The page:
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Brain. 2019 Apr 1;142(4):1121-1133. doi: 10.1093/brain/awz031.

Cortical microstructure in the behavioural variant of frontotemporal dementia: looking beyond atrophy.

Author information

1
Memory Unit, Department of Neurology, Hospital de la Santa Creu i Sant Pau, Biomedical Research Institute Sant Pau, Universitat Autònoma de Barcelona, Barcelona, Spain.
2
Centro de Investigación Biomédica en Red de Enfermedades Neurodegenerativas. CIBERNED, Spain.
3
Alzheimer's Disease and Other Cognitive Disorders Unit, Department of Neurology, Hospital Clínic, Institut d'Investigació Biomèdica August Pi i Sunyer, University of Barcelona, Barcelona, Spain.
4
Neuromuscular Diseases Unit, Department of Neurology, Hospital de la Santa Creu i Sant Pau, Universitat Autònoma de Barcelona, Barcelona, Spain.
5
Radiology Department, Hospital Clínic de Barcelona and Magnetic Resonance Image Core Facility, Institut d'Investigacions Biomèdiques August Pi I Sunyer (IDIBAPS), Barcelona, Spain.
6
Department of Radiology, Hospital del Mar, Barcelona, Spain.
7
Memory and Aging Centre, Department of Neurology, University of California San Francisco, San Francisco, USA.
8
Barcelona Down Medical Centre, Fundació Catalana de Síndrome de Down, Barcelona, Spain.

Abstract

Cortical mean diffusivity has been proposed as a novel biomarker for the study of the cortical microstructure in Alzheimer's disease. In this multicentre study, we aimed to assess the cortical microstructural changes in the behavioural variant of frontotemporal dementia (bvFTD); and to correlate cortical mean diffusivity with clinical measures of disease severity and CSF biomarkers (neurofilament light and the soluble fraction beta of the amyloid precursor protein). We included 148 participants with a 3 T MRI and appropriate structural and diffusion weighted imaging sequences: 70 patients with bvFTD and 78 age-matched cognitively healthy controls. The modified frontotemporal lobar degeneration clinical dementia rating was obtained as a measure of disease severity. A subset of patients also underwent a lumbar puncture for CSF biomarker analysis. Two independent raters blind to the clinical data determined the presence of significant frontotemporal atrophy to dichotomize the participants into possible or probable bvFTD. Cortical thickness and cortical mean diffusivity were computed using a surface-based approach. We compared cortical thickness and cortical mean diffusivity between bvFTD (both using the whole sample and probable and possible bvFTD subgroups) and controls. Then we computed the Cohen's d effect size for both cortical thickness and cortical mean diffusivity. We also performed correlation analyses with the modified frontotemporal lobar degeneration clinical dementia rating score and CSF neuronal biomarkers. The cortical mean diffusivity maps, in the whole cohort and in the probable bvFTD subgroup, showed widespread areas with increased cortical mean diffusivity that partially overlapped with cortical thickness, but further expanded to other bvFTD-related regions. In the possible bvFTD subgroup, we found increased cortical mean diffusivity in frontotemporal regions, but only minimal loss of cortical thickness. The effect sizes of cortical mean diffusivity were notably higher than the effect sizes of cortical thickness in the areas that are typically involved in bvFTD. In the whole bvFTD group, both cortical mean diffusivity and cortical thickness correlated with measures of disease severity and CSF biomarkers. However, the areas of correlation with cortical mean diffusivity were more extensive. In the possible bvFTD subgroup, only cortical mean diffusivity correlated with the modified frontotemporal lobar degeneration clinical dementia rating. Our data suggest that cortical mean diffusivity could be a sensitive biomarker for the study of the neurodegeneration-related microstructural changes in bvFTD. Further longitudinal studies should determine the diagnostic and prognostic utility of this novel neuroimaging biomarker.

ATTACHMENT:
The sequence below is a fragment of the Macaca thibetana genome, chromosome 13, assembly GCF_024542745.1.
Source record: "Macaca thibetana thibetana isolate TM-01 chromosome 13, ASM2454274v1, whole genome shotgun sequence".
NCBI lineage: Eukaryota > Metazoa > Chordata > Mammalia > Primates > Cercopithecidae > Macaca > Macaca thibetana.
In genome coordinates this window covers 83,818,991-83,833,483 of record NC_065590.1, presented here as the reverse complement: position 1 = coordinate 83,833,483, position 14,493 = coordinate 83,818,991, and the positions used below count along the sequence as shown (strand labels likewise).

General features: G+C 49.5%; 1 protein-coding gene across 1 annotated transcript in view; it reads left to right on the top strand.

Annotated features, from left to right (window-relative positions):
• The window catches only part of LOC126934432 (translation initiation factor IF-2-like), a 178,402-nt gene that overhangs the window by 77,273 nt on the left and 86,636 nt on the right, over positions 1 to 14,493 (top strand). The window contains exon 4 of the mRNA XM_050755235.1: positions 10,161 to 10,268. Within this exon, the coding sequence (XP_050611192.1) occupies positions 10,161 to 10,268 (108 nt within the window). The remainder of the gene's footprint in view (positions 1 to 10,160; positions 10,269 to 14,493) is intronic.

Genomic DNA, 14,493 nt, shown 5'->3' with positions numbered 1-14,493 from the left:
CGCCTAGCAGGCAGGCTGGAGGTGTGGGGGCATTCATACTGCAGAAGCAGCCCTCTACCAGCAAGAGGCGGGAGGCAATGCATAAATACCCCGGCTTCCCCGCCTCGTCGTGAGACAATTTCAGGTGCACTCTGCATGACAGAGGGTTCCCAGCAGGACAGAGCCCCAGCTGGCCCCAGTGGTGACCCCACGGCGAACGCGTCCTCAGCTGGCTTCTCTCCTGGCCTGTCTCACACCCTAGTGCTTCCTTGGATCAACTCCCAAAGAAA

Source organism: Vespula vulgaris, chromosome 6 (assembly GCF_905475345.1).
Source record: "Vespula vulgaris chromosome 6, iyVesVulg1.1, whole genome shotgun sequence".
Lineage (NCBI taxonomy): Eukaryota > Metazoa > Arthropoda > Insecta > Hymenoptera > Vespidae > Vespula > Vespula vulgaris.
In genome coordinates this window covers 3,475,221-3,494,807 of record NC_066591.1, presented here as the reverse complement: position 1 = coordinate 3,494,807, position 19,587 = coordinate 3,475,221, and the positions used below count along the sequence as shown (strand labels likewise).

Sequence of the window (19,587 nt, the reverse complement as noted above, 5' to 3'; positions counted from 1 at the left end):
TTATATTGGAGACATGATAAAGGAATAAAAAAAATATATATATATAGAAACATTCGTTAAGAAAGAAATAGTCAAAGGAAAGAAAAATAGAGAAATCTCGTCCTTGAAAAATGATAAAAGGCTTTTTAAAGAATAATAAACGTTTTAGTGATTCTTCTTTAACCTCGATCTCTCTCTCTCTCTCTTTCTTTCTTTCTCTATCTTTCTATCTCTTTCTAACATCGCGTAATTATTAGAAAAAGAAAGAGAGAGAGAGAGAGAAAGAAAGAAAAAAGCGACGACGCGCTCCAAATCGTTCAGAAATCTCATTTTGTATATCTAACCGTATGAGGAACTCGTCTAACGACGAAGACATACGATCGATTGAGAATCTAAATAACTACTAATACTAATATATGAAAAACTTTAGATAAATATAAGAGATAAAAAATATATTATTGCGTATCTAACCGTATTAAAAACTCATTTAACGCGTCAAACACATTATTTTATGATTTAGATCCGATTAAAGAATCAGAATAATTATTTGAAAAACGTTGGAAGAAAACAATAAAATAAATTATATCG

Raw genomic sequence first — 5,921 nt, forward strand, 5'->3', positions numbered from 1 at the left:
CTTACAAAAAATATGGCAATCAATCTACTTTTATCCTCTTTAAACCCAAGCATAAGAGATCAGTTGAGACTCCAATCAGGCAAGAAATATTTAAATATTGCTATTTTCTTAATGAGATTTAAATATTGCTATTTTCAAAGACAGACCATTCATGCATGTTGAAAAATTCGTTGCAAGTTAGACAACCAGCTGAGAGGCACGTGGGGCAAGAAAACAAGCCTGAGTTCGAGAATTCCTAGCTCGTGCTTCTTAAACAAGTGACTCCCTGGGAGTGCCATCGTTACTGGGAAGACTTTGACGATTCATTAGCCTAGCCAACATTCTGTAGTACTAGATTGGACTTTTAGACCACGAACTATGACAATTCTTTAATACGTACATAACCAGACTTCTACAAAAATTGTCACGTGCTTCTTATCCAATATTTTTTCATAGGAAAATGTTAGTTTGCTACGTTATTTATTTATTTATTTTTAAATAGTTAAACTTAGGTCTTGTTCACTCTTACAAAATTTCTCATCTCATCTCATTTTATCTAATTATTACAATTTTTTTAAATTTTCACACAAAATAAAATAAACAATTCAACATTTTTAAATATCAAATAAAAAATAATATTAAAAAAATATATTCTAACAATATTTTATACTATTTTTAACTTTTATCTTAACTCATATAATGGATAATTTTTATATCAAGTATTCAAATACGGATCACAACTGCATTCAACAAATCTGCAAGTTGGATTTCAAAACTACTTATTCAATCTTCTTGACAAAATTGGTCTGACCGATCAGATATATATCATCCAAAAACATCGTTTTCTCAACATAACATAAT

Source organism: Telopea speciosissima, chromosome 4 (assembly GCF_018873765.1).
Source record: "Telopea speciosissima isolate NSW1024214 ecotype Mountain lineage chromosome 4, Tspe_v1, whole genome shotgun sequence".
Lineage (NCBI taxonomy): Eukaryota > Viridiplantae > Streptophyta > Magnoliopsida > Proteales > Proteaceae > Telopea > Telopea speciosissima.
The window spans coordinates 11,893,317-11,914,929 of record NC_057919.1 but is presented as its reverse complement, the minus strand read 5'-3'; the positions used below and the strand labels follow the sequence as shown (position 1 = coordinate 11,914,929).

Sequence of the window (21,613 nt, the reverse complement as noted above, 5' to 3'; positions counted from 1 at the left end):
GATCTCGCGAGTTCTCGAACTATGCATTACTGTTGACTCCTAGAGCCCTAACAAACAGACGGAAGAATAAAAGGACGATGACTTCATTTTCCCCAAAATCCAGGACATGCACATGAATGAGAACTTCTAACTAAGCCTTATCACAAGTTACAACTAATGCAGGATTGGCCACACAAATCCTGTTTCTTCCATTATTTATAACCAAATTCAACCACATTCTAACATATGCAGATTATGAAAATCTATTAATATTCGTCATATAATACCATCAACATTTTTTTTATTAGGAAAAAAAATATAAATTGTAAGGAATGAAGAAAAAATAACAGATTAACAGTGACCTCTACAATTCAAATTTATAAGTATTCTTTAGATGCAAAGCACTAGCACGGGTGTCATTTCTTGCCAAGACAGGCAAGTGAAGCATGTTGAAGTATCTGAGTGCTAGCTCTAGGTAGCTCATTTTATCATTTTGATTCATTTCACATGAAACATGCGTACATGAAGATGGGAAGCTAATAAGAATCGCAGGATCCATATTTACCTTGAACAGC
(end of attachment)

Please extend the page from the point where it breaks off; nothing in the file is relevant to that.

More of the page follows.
KEYWORDS:

diffusion; frontotemporal dementia, biomarker; magnetic resonance

PMID:
30906945
PMCID:
PMC6439330
[Available on 2020-04-01]
DOI:
10.1093/brain/awz031

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